7 Animals That Have Been Saved From Complete Extinction
With the ever-growing human population and advancement of settlement and technology, many animals lost their natural habitat. As a result, some of the rare species became endangered. Many of the species are on the brink of extinction.
The animal extinction can result into imbalance of our ecosystem and will lead to dangerous consequences. Animal extinction thus needs to be prevented. Humans have taken certain measures to do this.
Seven such animals that were saved from complete extinction are:
1. Amur Tigers
Amur tigers are the largest of tiger subspecies. In fact, are largest of all cats.
A male Amur tiger grows up to 3.3m long and weigh up to 300kg while a female Amur tiger grows up to 2.6m long and weigh from 100-160kg. It has white chest and a belly, and thick white fur around its neck. Its orange colour is paler than other tigers and the stripes are more brown than black.
There are eight tiger subspecies, three of which became extinct in the 20th century. Hunting and deforestation has reduced the number of tigers from hundreds of thousands to 5,000.
Tigers are also hunted as trophies and for body parts used in Chinese medicine.
ALTA and WWF both developed anti-poaching projects to prevent the extinction of Amur tigers. China also established a tiger-leopard reserve for the safety of Amur tigers and leopards.
Amur tigers are now listed as endangered species.
2. Gray Whale
The gray whale has a lifespan up to 70 years. Even then, it is not enough for it to keep its population stable. By 19th century, the species was extinct in North Atlantic. Hunting of whales has significantly reduced its population in the Pacific too.
However, the reduction in whaling has brought back the population from getting these animals extinct. There are around 26,000 gray whales in the Pacific today.
WWF has succeeded in saving this species and increased its numbers in north-west Pacific.
It is declared as least concern by IUCN now.
3. Southern White Rhinoceros
The southern white rhino was one of the first subspecies to move toward the brink of extinction. At the starting of the 20th century, there were only 50-200 southern white rhinos left. Poachers sell its horn for ornamental and medical purposes in the Middle East.
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Conservationists and researchers in South Africa took immense effort to save the species and the recorded population in 2001 was 11,600.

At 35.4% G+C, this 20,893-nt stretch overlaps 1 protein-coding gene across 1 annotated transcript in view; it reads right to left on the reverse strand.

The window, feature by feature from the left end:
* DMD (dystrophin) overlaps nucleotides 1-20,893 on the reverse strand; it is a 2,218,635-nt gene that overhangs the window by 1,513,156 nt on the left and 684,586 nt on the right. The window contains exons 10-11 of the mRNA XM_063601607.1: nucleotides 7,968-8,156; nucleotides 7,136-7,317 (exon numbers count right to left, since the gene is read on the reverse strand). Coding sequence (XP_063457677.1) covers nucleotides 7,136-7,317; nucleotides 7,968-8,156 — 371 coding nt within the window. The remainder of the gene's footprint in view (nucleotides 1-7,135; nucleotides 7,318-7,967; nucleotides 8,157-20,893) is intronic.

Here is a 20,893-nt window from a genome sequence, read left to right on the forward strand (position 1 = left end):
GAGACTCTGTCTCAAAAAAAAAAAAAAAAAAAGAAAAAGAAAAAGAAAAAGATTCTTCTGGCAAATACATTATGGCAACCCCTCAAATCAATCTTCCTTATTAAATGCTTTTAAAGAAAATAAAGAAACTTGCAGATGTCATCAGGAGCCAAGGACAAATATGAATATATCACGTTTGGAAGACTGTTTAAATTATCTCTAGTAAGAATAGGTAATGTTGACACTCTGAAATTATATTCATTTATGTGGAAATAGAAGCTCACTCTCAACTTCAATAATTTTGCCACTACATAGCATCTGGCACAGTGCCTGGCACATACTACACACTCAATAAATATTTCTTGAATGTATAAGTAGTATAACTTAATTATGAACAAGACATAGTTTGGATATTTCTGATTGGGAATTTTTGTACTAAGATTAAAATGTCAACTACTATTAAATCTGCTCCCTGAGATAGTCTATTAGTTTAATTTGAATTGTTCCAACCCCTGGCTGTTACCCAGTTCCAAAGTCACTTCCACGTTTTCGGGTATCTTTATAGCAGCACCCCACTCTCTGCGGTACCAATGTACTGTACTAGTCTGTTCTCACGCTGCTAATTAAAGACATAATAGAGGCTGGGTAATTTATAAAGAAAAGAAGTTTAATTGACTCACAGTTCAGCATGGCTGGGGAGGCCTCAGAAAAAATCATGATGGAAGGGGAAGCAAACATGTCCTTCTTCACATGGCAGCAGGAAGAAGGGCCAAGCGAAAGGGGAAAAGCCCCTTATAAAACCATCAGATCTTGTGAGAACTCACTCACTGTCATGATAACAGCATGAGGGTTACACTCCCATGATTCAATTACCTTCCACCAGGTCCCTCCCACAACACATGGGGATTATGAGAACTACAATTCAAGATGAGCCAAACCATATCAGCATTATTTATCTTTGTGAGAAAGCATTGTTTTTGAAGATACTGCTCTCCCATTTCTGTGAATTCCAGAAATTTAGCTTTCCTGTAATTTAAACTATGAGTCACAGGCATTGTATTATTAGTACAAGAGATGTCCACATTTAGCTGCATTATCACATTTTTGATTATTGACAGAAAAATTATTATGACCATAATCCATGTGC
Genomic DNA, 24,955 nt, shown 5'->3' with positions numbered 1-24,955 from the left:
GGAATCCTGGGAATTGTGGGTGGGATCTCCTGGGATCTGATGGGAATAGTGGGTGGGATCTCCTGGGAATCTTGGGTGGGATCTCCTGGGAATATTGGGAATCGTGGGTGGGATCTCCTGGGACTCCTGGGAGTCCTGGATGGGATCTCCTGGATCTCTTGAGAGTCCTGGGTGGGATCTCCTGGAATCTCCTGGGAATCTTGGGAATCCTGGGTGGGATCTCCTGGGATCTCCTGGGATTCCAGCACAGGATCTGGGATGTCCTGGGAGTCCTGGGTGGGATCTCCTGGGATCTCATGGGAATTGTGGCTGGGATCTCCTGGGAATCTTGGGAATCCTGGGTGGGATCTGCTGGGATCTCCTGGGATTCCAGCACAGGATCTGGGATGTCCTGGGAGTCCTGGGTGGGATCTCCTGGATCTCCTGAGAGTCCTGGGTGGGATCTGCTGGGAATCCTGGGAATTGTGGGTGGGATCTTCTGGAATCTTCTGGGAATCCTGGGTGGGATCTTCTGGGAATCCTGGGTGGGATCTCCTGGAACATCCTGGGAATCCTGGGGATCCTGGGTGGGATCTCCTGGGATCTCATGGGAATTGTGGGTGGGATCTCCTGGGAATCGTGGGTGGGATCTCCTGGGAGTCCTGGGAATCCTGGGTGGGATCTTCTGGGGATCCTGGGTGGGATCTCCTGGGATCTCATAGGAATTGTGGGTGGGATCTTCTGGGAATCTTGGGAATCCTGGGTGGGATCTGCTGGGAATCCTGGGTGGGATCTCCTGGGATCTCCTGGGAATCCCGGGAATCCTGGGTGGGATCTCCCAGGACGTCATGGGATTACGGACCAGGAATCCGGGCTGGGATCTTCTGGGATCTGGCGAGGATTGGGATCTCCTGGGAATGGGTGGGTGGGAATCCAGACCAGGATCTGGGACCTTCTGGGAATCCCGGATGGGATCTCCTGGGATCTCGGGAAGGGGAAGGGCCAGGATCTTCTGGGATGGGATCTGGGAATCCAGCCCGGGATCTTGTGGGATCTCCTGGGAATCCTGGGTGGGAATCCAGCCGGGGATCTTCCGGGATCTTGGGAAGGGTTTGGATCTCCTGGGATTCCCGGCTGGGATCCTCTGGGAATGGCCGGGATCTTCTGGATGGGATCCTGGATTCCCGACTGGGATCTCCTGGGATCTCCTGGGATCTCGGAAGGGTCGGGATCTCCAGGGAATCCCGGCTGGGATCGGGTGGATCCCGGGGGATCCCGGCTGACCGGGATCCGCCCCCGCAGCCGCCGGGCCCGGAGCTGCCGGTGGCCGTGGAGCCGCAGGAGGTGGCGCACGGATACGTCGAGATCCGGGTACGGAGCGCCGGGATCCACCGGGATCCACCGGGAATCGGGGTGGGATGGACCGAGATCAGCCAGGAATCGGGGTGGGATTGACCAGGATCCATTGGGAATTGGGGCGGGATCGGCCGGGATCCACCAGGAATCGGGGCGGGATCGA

The poaching is still a major concern.
4. African Savannah Elephant
It is the largest of all living elephants. A male species is as tall as 3.5m and weigh around six tonnes. Elephants have been hunted for their tusks for ivory. Kenya was the worst affected countries and the population dropped by 85 per cent in 1980s.
Protection of the species has become a major concern. The Kenyan wildlife service burnt a pile of tusks in a protest against the ivory trade. WWF is trying to reduce the illegal trade.
It has been declared as near threatened now.
We should stop using ivory jewellery and other products.
The decrease in demand of such products will automatically reduce the supply and help in the conservation of this endangered species.
5. California Condor
Thirty years ago, only 22 California condors were left in the US. DDT and lead poisoning, electrocution, hunting and habitat loss has pushed the species on the line of extinction and it was nearly extinct in 1987.
Fortunately, habitat recovery and anti-poaching retrieved the population back. With captive breeding, it has increased up to 500.
6. Mountain Gorilla
Mountain gorillas are mainly found in the mountainous region in Central Africa. On an average male weighs 160 kg and a female weighs 98kg. It has longer and darker hair than other gorillas making it more resistant to both the hot and cold weather.
In 1902, first non-African had encountered gorilla. In the coming century, hunting and habit distraction has led this species toward extinction. Many countries have come together to save this species from getting extinct.
Today, there are around 700 mountain gorillas left in the world.
It is still considered as critically endangered species.
Saiga is the world’s most northernmost antelope. It has stout body and short, skinny legs. Males possess horns which help them defend their harems. They are hunted for meat, fur and horn.
They are also used for some Chinese medicinal purpose. In 1990s, Saiga had population of over one million and it has dropped to 40,000 now. WWF Mongolia has taken the conservation of species seriously.
It is listed as critically endangered species by IUCN.
Although so many efforts are being made to save animals from extinction, the real question is why this has happened. Animal extinction is a major concern in present situation. Most of the species are endangered because of habitat loss and poaching.
Should we not at least take minimum precautions to see whether we are endangering other’s lives? We should stop using products that are manufactured using animal skin, fur, ivory etc. The future generation will never see the species that got extinct.
Deforestation also increases global warming risks. We need to save our forests and save their fauna. It is our responsibility to make the world a better place for everyone present and for the upcoming generations.